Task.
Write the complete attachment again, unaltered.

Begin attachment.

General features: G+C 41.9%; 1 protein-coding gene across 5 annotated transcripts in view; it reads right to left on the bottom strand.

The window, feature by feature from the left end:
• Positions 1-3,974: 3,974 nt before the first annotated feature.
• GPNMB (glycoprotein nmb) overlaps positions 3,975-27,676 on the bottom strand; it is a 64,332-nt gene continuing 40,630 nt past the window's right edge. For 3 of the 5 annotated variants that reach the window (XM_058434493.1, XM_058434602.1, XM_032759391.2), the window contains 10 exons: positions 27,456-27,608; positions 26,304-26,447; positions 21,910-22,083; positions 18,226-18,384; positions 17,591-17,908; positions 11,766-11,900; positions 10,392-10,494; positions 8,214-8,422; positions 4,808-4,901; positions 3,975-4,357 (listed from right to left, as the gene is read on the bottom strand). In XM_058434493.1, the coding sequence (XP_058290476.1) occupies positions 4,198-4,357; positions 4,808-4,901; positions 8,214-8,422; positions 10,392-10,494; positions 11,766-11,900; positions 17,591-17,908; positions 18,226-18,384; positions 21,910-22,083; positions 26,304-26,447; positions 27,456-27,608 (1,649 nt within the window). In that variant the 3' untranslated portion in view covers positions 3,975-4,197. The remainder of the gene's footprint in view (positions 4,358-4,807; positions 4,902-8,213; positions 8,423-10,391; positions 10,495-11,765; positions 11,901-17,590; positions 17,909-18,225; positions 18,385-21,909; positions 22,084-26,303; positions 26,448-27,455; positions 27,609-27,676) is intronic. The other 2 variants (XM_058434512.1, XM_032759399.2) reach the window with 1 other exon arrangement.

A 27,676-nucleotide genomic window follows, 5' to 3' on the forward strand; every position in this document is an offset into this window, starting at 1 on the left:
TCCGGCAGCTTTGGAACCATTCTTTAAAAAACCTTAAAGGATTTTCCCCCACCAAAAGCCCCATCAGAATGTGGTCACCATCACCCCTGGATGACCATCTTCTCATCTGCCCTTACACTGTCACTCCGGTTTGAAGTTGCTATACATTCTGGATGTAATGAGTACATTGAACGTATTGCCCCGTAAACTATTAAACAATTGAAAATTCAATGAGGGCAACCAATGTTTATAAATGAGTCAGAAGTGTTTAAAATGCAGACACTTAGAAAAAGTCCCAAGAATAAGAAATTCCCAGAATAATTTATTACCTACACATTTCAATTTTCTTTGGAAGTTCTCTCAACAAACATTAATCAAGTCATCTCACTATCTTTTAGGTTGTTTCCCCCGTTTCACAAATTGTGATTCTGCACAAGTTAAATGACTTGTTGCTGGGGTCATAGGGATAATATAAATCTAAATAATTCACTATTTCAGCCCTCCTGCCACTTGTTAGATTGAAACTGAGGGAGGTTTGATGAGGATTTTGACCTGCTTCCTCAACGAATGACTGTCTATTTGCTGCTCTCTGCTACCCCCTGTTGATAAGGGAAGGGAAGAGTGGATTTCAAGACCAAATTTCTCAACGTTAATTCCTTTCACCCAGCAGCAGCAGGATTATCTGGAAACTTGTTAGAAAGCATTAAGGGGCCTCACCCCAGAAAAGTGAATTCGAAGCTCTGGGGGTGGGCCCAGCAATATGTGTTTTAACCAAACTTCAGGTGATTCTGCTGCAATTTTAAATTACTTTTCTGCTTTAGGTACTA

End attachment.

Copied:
General features: G+C 41.9%; 1 protein-coding gene across 5 annotated transcripts in view; it reads right to left on the bottom strand.

The window, feature by feature from the left end:
• Positions 1-3,974: 3,974 nt before the first annotated feature.
• GPNMB (glycoprotein nmb) overlaps positions 3,975-27,676 on the bottom strand; it is a 64,332-nt gene continuing 40,630 nt past the window's right edge. For 3 of the 5 annotated variants that reach the window (XM_058434493.1, XM_058434602.1, XM_032759391.2), the window contains 10 exons: positions 27,456-27,608; positions 26,304-26,447; positions 21,910-22,083; positions 18,226-18,384; positions 17,591-17,908; positions 11,766-11,900; positions 10,392-10,494; positions 8,214-8,422; positions 4,808-4,901; positions 3,975-4,357 (listed from right to left, as the gene is read on the bottom strand). In XM_058434493.1, the coding sequence (XP_058290476.1) occupies positions 4,198-4,357; positions 4,808-4,901; positions 8,214-8,422; positions 10,392-10,494; positions 11,766-11,900; positions 17,591-17,908; positions 18,226-18,384; positions 21,910-22,083; positions 26,304-26,447; positions 27,456-27,608 (1,649 nt within the window). In that variant the 3' untranslated portion in view covers positions 3,975-4,197. The remainder of the gene's footprint in view (positions 4,358-4,807; positions 4,902-8,213; positions 8,423-10,391; positions 10,495-11,765; positions 11,901-17,590; positions 17,909-18,225; positions 18,385-21,909; positions 22,084-26,303; positions 26,448-27,455; positions 27,609-27,676) is intronic. The other 2 variants (XM_058434512.1, XM_032759399.2) reach the window with 1 other exon arrangement.

A 27,676-nucleotide genomic window follows, 5' to 3' on the forward strand; every position in this document is an offset into this window, starting at 1 on the left:
TCCGGCAGCTTTGGAACCATTCTTTAAAAAACCTTAAAGGATTTTCCCCCACCAAAAGCCCCATCAGAATGTGGTCACCATCACCCCTGGATGACCATCTTCTCATCTGCCCTTACACTGTCACTCCGGTTTGAAGTTGCTATACATTCTGGATGTAATGAGTACATTGAACGTATTGCCCCGTAAACTATTAAACAATTGAAAATTCAATGAGGGCAACCAATGTTTATAAATGAGTCAGAAGTGTTTAAAATGCAGACACTTAGAAAAAGTCCCAAGAATAAGAAATTCCCAGAATAATTTATTACCTACACATTTCAATTTTCTTTGGAAGTTCTCTCAACAAACATTAATCAAGTCATCTCACTATCTTTTAGGTTGTTTCCCCCGTTTCACAAATTGTGATTCTGCACAAGTTAAATGACTTGTTGCTGGGGTCATAGGGATAATATAAATCTAAATAATTCACTATTTCAGCCCTCCTGCCACTTGTTAGATTGAAACTGAGGGAGGTTTGATGAGGATTTTGACCTGCTTCCTCAACGAATGACTGTCTATTTGCTGCTCTCTGCTACCCCCTGTTGATAAGGGAAGGGAAGAGTGGATTTCAAGACCAAATTTCTCAACGTTAATTCCTTTCACCCAGCAGCAGCAGGATTATCTGGAAACTTGTTAGAAAGCATTAAGGGGCCTCACCCCAGAAAAGTGAATTCGAAGCTCTGGGGGTGGGCCCAGCAATATGTGTTTTAACCAAACTTCAGGTGATTCTGCTGCAATTTTAAATTACTTTTCTGCTTTAGGTACTA